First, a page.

Saying 'No' to Motherhood Is Good for You

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say no to motherhoodAbsorbing the weight of the headline "Why I left my children" caused me to involuntarily sit up straight and become stiff with disapproval of what I was about to read. Because as a mom, I can't even understand divorced parents willingly giving up custody, and hearing a mother defending the act of abandoning her children was sure to be painful, and somewhat rage-inducing.

So imagine my surprise when after reading Rahna Reiko Rizzuto's essay about working in a foreign country, far away from her two children, and her subsequent divorce, I found myself completely relating to the mother of two.

While I could never do what Rizzuto did -- move across the world and work while my family stayed behind -- I applaud her rejection of traditional motherhood. And believe that the more of us that follow her lead, the happier everyone will be. Including the kids.

Like Rizzuto, I never really planned on having children. After I met the man that would become my husband, I did start considering it, however. He was even more enthusiastic about the venture, which was when I started to realize that it's easy to be excited about something when you aren't the one who carries the burden.

He wouldn't be pregnant for nine months, then expected to breastfeed, essentially giving your body over to another human being for another three, six, or twenty-four months. He would only take a few vacation days, then be back in the office with zero rips in his nether-regions or baby weight to lose. But more importantly, as Rizzuto points out, men are not expected to be the self-denying martyr that is a mother. Her own realization, even after her husband agreed to take on the caretaker role, was this:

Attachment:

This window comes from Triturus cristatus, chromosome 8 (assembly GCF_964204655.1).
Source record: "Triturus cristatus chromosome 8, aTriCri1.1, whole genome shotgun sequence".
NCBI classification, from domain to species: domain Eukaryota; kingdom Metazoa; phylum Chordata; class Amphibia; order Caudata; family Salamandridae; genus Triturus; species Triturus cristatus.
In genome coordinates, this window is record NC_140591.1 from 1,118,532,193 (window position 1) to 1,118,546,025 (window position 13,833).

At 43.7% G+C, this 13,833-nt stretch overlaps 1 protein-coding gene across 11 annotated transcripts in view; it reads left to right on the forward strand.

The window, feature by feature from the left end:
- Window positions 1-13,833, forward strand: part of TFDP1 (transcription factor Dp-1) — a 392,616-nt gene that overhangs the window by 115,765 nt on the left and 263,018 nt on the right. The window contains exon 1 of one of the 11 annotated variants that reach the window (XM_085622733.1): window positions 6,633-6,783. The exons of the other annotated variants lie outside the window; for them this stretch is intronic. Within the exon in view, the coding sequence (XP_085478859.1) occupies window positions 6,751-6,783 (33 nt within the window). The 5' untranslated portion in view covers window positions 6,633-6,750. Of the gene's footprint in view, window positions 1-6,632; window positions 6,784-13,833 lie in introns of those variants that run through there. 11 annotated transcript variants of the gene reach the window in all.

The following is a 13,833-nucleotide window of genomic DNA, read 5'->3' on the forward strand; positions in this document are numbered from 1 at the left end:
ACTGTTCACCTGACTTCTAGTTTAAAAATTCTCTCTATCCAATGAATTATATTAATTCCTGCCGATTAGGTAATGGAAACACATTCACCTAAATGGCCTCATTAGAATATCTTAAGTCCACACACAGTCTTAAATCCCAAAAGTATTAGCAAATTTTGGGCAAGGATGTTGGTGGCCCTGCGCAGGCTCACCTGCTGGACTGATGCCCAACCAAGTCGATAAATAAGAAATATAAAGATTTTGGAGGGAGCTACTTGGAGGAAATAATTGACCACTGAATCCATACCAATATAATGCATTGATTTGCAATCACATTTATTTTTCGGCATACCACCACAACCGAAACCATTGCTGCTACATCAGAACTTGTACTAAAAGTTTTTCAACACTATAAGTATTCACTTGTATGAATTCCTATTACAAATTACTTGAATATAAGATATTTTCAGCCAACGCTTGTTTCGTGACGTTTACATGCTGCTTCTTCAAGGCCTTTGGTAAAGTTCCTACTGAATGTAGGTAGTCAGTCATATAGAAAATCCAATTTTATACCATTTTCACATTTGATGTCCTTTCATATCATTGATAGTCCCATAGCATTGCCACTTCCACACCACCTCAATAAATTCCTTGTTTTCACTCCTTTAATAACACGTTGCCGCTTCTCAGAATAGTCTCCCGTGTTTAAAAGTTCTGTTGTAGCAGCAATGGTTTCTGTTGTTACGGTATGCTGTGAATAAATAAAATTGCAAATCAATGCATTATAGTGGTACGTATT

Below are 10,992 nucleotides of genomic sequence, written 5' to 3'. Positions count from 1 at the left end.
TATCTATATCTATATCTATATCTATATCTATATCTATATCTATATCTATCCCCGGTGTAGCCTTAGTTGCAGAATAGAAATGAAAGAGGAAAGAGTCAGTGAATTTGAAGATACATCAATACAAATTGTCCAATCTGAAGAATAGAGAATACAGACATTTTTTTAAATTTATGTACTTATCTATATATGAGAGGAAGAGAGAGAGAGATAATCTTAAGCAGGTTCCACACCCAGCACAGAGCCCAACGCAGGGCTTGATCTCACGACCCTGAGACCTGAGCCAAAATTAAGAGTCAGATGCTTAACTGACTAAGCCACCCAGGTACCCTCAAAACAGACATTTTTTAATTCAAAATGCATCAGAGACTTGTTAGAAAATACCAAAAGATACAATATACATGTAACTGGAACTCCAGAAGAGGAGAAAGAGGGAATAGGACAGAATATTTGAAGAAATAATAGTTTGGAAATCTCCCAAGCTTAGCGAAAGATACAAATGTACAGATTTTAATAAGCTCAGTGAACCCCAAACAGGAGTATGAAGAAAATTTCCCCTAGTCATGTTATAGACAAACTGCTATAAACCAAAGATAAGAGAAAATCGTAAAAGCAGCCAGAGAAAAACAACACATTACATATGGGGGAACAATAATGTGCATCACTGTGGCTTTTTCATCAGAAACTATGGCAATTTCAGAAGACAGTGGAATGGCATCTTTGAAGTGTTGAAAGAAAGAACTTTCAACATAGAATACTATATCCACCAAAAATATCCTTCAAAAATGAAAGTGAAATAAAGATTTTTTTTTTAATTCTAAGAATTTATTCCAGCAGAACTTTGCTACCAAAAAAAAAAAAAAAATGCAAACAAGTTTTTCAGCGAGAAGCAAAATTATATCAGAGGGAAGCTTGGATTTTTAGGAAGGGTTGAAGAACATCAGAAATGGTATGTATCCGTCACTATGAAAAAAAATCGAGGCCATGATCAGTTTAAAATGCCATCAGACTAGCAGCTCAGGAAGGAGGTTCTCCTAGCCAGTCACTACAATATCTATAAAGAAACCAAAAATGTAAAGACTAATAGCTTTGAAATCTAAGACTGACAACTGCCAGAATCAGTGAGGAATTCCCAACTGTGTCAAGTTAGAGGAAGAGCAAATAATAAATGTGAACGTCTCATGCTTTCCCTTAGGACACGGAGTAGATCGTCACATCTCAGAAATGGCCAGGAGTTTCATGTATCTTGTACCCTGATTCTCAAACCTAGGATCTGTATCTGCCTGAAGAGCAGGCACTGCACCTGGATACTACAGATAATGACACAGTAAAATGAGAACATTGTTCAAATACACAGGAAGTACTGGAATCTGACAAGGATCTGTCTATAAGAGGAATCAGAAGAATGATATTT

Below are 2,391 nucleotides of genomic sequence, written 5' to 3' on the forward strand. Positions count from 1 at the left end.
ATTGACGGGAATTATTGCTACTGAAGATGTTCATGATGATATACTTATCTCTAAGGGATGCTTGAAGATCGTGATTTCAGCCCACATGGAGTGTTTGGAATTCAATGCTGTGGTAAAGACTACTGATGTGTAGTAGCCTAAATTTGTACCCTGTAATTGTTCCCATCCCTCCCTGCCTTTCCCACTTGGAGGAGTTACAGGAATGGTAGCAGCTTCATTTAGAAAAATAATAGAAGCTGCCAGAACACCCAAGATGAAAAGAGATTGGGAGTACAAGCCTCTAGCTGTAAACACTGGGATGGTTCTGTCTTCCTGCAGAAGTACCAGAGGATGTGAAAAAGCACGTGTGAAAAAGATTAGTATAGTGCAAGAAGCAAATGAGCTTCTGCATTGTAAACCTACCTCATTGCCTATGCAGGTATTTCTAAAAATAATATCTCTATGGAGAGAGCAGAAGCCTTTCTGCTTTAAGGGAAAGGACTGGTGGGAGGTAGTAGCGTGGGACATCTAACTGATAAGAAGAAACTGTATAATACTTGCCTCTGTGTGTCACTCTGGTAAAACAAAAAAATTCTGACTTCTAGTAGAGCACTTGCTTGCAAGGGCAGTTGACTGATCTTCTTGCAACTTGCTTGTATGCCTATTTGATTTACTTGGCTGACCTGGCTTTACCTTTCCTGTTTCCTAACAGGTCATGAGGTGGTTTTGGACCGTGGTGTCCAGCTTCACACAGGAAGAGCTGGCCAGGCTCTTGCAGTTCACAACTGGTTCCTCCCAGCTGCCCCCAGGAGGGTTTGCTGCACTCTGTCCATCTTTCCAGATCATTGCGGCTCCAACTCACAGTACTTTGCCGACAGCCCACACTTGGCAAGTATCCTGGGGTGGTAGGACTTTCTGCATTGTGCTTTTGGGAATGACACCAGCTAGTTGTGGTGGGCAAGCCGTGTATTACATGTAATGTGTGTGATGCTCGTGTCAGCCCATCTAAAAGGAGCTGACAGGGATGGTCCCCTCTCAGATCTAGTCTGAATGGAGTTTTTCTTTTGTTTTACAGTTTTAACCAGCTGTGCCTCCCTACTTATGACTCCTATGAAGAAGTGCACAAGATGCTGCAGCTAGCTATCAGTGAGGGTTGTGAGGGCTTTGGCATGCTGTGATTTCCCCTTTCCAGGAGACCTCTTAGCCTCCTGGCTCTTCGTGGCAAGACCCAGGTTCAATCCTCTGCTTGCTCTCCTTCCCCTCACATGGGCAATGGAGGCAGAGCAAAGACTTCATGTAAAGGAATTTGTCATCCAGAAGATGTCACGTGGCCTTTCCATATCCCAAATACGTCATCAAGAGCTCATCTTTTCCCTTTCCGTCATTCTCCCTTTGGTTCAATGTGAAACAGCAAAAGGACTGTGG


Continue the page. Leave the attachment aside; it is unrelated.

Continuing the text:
My problem was not with my children, but with how we think about motherhood. About how a male full-time caretaker is a "saint," and how a female full-time caretaker is a "mother." It is an equation we do not question; in fact we insist on it. And we punish the very idea that there are other ways to be a mother.

Rizzuto rejected this, and now says she's a better mother for it. I also insisted on equal parenting, and that my husband's previous life in a jet-setting job that would make me a single parent at least part of every month would not be a part of our future. Something that is quite difficult when the man of the house is making a heck of a lot more money than you are.

But we made it work, and I know my husband is far more satisfied at being a fully involved co-parent to his two children. Rather than setting us up in traditional, and outdated, roles that say I take care of the home life, and he pats the kids on the head every night before pouring himself a scotch (not that we both don't do that occasionally as well). And I'm a much happier wife and mother, one who doesn't feel burdened by my beautiful, amazing family, but instead blessed. The kids know that both parents love them, and both parents are available for school pick-up and drop-off, bedtime stories, and secret sharing.

Saying no to traditional motherhood has resulted in a truly happy home for all of us. Balancing crazy schedules, dealing with financial challenges, sick days, and all the rest is much less contentious when one person isn't feeling dumped on. We don't give resentment a chance to build and damage our marriage or our kids. And I can't imagine living any other way.

Are you a traditional mom?


Image via emilywjones/Flickr

child care, working moms